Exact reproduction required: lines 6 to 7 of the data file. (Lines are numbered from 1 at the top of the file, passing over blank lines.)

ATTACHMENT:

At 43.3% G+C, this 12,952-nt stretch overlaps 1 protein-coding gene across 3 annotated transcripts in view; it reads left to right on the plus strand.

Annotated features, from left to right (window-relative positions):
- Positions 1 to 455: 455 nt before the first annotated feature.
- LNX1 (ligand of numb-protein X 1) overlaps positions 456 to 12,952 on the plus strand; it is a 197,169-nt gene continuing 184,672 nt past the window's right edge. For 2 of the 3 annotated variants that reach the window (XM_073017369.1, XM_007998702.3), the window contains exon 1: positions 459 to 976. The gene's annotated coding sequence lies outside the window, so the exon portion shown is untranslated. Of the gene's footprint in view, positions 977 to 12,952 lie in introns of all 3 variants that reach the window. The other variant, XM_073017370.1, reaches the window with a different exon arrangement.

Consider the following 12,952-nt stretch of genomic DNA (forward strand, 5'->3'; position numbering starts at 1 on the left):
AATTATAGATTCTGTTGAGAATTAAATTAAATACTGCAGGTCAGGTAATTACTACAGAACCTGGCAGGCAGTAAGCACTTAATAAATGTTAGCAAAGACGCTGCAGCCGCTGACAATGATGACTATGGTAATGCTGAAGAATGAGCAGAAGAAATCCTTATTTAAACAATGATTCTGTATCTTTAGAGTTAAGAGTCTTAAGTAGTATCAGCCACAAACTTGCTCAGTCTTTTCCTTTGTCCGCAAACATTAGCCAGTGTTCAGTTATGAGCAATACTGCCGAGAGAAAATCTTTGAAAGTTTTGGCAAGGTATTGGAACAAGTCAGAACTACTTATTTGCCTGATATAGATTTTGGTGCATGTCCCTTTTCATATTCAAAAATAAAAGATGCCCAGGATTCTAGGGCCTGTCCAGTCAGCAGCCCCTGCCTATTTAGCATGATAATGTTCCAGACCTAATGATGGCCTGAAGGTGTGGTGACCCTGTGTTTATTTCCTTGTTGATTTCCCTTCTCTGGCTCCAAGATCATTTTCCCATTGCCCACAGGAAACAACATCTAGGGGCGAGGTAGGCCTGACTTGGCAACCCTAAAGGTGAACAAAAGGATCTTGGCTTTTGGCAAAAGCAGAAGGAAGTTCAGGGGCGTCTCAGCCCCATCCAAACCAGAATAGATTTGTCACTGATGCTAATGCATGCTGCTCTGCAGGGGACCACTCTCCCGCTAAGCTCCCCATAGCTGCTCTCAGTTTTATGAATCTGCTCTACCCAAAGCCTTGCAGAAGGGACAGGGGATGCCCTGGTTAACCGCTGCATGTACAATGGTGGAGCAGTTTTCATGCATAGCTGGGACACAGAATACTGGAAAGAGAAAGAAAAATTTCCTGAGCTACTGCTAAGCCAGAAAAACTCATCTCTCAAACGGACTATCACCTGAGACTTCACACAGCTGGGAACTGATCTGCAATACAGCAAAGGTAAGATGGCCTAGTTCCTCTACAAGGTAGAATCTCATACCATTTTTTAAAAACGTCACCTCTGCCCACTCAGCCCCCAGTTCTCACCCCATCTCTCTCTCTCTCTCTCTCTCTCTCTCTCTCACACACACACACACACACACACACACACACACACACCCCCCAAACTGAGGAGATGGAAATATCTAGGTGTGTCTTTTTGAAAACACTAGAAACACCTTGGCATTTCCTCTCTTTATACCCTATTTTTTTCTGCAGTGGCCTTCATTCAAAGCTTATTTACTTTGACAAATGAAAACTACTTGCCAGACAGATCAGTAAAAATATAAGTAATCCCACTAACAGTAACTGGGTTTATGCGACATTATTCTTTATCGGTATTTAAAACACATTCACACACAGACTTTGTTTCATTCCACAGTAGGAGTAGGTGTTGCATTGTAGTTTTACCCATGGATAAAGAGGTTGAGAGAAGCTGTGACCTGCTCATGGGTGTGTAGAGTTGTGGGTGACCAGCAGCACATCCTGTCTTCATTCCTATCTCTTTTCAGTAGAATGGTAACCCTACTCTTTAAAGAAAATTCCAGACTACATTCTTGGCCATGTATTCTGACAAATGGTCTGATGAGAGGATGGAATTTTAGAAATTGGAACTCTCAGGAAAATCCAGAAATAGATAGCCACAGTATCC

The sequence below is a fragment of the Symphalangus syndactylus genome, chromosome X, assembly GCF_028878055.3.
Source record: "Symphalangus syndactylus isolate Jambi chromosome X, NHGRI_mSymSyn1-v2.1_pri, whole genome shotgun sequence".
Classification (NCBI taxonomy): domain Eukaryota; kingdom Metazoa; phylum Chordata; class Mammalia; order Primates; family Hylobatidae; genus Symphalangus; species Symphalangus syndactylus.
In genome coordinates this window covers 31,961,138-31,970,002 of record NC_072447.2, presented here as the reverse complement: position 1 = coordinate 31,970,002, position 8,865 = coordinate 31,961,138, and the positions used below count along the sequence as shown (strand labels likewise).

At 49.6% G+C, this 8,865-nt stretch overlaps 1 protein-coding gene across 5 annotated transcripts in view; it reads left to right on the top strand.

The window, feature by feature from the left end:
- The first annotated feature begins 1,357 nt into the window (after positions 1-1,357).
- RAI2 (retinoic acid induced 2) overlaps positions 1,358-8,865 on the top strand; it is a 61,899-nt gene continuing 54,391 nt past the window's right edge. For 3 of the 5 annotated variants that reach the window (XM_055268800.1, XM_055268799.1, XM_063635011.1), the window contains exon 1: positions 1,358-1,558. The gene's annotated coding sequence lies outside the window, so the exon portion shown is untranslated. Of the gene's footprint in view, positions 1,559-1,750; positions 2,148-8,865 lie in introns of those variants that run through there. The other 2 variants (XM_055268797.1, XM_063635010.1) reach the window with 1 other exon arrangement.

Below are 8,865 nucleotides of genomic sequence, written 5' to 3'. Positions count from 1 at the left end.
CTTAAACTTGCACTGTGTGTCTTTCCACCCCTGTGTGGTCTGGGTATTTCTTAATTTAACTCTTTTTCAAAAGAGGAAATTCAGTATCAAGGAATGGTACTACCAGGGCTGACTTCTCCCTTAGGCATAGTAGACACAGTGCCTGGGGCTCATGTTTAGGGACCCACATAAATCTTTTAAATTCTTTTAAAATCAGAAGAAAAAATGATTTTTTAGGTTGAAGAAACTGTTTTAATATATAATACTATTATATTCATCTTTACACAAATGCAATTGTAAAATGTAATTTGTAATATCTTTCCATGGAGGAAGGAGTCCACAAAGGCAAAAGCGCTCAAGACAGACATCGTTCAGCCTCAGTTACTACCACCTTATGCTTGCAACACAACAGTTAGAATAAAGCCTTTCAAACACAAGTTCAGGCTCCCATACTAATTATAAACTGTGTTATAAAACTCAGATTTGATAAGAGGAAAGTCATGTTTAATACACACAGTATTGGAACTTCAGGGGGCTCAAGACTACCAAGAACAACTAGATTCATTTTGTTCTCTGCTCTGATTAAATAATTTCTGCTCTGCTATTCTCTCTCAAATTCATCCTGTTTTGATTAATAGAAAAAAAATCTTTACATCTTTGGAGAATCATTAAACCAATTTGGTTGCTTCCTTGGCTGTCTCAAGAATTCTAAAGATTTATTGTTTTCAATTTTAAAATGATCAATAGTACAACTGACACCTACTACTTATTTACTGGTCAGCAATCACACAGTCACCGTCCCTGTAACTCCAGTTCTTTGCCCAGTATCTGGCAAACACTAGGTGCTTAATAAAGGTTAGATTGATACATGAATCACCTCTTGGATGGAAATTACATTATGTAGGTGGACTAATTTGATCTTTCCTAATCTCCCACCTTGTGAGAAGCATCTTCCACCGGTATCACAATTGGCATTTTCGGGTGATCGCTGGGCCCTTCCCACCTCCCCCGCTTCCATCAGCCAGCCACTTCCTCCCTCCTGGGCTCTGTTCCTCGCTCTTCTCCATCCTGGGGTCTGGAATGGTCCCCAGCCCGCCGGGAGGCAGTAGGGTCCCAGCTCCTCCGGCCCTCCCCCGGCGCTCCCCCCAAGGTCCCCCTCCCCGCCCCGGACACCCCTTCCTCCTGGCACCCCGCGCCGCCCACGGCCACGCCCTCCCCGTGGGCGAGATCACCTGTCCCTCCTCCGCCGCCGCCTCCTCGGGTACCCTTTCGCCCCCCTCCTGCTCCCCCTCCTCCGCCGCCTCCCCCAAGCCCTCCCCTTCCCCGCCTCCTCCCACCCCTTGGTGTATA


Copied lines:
AATTATAGATTCTGTTGAGAATTAAATTAAATACTGCAGGTCAGGTAATTACTACAGAACCTGGCAGGCAGTAAGCACTTAATAAATGTTAGCAAAGACGCTGCAGCCGCTGACAATGATGACTATGGTAATGCTGAAGAATGAGCAGAAGAAATCCTTATTTAAACAATGATTCTGTATCTTTAGAGTTAAGAGTCTTAAGTAGTATCAGCCACAAACTTGCTCAGTCTTTTCCTTTGTCCGCAAACATTAGCCAGTGTTCAGTTATGAGCAATACTGCCGAGAGAAAATCTTTGAAAGTTTTGGCAAGGTATTGGAACAAGTCAGAACTACTTATTTGCCTGATATAGATTTTGGTGCATGTCCCTTTTCATATTCAAAAATAAAAGATGCCCAGGATTCTAGGGCCTGTCCAGTCAGCAGCCCCTGCCTATTTAGCATGATAATGTTCCAGACCTAATGATGGCCTGAAGGTGTGGTGACCCTGTGTTTATTTCCTTGTTGATTTCCCTTCTCTGGCTCCAAGATCATTTTCCCATTGCCCACAGGAAACAACATCTAGGGGCGAGGTAGGCCTGACTTGGCAACCCTAAAGGTGAACAAAAGGATCTTGGCTTTTGGCAAAAGCAGAAGGAAGTTCAGGGGCGTCTCAGCCCCATCCAAACCAGAATAGATTTGTCACTGATGCTAATGCATGCTGCTCTGCAGGGGACCACTCTCCCGCTAAGCTCCCCATAGCTGCTCTCAGTTTTATGAATCTGCTCTACCCAAAGCCTTGCAGAAGGGACAGGGGATGCCCTGGTTAACCGCTGCATGTACAATGGTGGAGCAGTTTTCATGCATAGCTGGGACACAGAATACTGGAAAGAGAAAGAAAAATTTCCTGAGCTACTGCTAAGCCAGAAAAACTCATCTCTCAAACGGACTATCACCTGAGACTTCACACAGCTGGGAACTGATCTGCAATACAGCAAAGGTAAGATGGCCTAGTTCCTCTACAAGGTAGAATCTCATACCATTTTTTAAAAACGTCACCTCTGCCCACTCAGCCCCCAGTTCTCACCCCATCTCTCTCTCTCTCTCTCTCTCTCTCTCTCTCACACACACACACACACACACACACACACACACACACCCCCCAAACTGAGGAGATGGAAATATCTAGGTGTGTCTTTTTGAAAACACTAGAAACACCTTGGCATTTCCTCTCTTTATACCCTATTTTTTTCTGCAGTGGCCTTCATTCAAAGCTTATTTACTTTGACAAATGAAAACTACTTGCCAGACAGATCAGTAAAAATATAAGTAATCCCACTAACAGTAACTGGGTTTATGCGACATTATTCTTTATCGGTATTTAAAACACATTCACACACAGACTTTGTTTCATTCCACAGTAGGAGTAGGTGTTGCATTGTAGTTTTACCCATGGATAAAGAGGTTGAGAGAAGCTGTGACCTGCTCATGGGTGTGTAGAGTTGTGGGTGACCAGCAGCACATCCTGTCTTCATTCCTATCTCTTTTCAGTAGAATGGTAACCCTACTCTTTAAAGAAAATTCCAGACTACATTCTTGGCCATGTATTCTGACAAATGGTCTGATGAGAGGATGGAATTTTAGAAATTGGAACTCTCAGGAAAATCCAGAAATAGATAGCCACAGTATCC

The sequence below is a fragment of the Symphalangus syndactylus genome, chromosome X, assembly GCF_028878055.3.